opposition to any release, particularly one that would allow
Megrahi to travel outside of Scotland. END NOTE.)

Scottish Parliament Holds Emergency Session

5. (SBU) The Scottish Parliament holds an emergency session
Monday at 1430 local time (August 24), calling on Scottish
Justice Minister Kenny MacAskill to explain his decision.
All three opposition parties in Scotland (Labour,
Conservatives, and the Liberal Democrats) have condemned the
minority Scottish National Party (SNP) government's decision
to release Megrahi. The media openly speculate that a vote
of no confidence will occur if MacAskill does not resign, but
it would be difficult for opposition parties to garner the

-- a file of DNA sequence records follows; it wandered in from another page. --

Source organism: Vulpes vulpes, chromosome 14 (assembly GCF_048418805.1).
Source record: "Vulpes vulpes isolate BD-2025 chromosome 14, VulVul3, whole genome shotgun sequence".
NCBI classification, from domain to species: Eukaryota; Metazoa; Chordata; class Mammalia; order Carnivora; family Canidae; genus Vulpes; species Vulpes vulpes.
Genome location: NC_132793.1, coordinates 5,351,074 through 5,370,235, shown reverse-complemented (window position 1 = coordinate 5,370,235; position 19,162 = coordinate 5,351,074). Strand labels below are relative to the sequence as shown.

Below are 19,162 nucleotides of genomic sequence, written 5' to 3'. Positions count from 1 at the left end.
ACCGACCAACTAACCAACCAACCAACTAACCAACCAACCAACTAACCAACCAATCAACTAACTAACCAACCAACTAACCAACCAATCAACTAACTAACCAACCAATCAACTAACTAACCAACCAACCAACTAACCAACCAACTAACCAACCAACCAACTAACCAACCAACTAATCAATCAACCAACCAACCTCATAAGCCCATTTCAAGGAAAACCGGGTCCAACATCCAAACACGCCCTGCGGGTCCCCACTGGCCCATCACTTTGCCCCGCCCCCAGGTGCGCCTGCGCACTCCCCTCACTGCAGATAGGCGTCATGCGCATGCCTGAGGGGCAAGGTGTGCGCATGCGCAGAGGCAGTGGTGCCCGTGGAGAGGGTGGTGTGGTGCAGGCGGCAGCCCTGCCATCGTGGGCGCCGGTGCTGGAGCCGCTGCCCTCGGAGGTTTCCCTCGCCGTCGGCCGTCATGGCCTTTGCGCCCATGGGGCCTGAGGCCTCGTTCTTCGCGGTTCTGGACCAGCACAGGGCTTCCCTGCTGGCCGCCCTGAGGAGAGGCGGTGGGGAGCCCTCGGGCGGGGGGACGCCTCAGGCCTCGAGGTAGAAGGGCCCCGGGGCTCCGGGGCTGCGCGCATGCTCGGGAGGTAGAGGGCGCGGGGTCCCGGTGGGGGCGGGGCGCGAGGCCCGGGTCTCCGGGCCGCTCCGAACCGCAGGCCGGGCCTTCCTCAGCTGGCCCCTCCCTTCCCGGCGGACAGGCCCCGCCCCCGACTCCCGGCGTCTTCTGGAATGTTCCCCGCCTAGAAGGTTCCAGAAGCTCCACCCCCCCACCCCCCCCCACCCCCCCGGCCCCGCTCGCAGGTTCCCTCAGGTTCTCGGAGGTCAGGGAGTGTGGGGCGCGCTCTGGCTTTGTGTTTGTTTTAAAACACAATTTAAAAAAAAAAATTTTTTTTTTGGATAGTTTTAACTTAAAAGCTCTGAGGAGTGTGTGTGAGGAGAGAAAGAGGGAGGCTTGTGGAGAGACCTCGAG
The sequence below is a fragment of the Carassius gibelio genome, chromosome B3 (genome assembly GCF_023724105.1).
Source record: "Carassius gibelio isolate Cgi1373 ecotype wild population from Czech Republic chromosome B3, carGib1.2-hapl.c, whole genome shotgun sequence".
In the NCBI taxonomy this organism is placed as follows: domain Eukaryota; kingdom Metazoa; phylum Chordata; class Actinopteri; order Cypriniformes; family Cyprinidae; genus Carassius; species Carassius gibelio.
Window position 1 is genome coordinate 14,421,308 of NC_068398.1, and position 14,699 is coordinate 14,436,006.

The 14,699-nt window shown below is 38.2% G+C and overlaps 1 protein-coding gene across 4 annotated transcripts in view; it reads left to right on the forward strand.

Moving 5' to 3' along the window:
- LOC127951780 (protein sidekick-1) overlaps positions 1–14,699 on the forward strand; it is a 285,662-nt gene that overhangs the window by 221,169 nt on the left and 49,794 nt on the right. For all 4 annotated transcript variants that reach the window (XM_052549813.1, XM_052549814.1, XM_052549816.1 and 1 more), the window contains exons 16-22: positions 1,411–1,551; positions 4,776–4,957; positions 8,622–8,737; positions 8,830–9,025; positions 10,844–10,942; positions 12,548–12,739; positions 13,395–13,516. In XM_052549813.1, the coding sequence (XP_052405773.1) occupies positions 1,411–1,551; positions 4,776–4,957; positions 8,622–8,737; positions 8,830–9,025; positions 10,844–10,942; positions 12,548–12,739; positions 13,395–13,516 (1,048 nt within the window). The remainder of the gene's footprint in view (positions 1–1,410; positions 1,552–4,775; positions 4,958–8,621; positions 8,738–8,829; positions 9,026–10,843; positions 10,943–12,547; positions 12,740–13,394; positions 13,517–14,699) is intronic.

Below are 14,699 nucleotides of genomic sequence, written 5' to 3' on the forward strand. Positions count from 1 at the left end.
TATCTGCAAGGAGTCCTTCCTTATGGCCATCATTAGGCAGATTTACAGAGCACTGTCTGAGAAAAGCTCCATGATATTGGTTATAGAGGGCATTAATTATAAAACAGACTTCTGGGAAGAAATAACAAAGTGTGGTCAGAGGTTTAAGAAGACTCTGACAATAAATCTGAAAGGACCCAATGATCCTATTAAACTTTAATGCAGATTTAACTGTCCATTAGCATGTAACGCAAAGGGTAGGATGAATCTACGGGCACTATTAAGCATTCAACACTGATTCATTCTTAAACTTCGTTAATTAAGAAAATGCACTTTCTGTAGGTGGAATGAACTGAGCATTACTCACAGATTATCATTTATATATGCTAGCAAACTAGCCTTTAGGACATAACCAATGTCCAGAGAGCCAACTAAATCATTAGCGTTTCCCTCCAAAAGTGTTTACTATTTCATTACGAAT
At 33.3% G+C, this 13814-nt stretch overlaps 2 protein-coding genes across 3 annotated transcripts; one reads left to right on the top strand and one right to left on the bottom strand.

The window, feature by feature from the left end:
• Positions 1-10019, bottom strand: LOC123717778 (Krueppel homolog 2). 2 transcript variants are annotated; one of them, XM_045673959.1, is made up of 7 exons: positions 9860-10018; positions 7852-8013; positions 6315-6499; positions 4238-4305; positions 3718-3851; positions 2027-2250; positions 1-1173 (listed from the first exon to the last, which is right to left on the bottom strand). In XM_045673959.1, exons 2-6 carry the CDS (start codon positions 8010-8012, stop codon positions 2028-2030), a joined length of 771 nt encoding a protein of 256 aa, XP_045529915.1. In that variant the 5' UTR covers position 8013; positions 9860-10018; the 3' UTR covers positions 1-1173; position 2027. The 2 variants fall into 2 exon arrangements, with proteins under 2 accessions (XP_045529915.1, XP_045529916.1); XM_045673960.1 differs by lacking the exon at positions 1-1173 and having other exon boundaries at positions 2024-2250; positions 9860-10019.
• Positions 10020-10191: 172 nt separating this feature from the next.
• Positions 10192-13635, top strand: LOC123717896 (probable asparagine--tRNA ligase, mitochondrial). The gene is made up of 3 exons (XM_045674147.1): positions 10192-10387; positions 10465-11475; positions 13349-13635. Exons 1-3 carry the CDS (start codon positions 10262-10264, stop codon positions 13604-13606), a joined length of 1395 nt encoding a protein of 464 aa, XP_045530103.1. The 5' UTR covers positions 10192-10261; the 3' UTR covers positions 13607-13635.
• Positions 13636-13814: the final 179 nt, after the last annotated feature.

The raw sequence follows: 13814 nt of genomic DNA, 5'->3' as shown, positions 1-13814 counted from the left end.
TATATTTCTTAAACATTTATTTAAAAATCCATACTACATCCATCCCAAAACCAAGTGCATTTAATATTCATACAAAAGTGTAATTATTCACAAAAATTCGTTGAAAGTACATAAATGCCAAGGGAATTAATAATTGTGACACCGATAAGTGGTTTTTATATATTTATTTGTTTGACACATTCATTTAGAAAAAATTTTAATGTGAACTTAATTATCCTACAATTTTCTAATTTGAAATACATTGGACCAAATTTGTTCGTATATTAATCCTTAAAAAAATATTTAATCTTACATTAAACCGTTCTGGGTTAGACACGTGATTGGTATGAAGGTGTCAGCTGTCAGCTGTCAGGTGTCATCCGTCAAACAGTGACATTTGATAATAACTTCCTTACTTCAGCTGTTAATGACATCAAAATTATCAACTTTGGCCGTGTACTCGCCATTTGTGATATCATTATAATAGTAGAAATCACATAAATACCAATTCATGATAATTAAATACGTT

two-thirds majority required (87 of the 129 seats), if the
SNP is able to maintain control of its 47 Members of Scottish
Parliament (MSPs).

6. (SBU) Scottish opposition political figures, like Scottish
Labour leader Iain Gray and former Scottish First Minister
Jack McConnell, have condemned the decision to release
Megrahi, calling it a "grave error of judgment." Scottish
Liberal Democrat leader Tavis Scott said, "The SNP's
credibility at home and abroad is in tatters. Scotland's
must not be allowed to follow with it."

Compassionate Release for Oil and Gas?

7. (SBU) The UK media widely speculates that the UK
Government had a hand in the decision to release Megrahi in
order to maintain good diplomatic relations with the Libyans
and to secure oil and gas deals, citing the now infamous 2004
"deal in the desert" between former PM Blair and Libyan
leader Qaddafi, recent meetings and correspondence between PM
Brown and "Muammar," a recent meeting between Business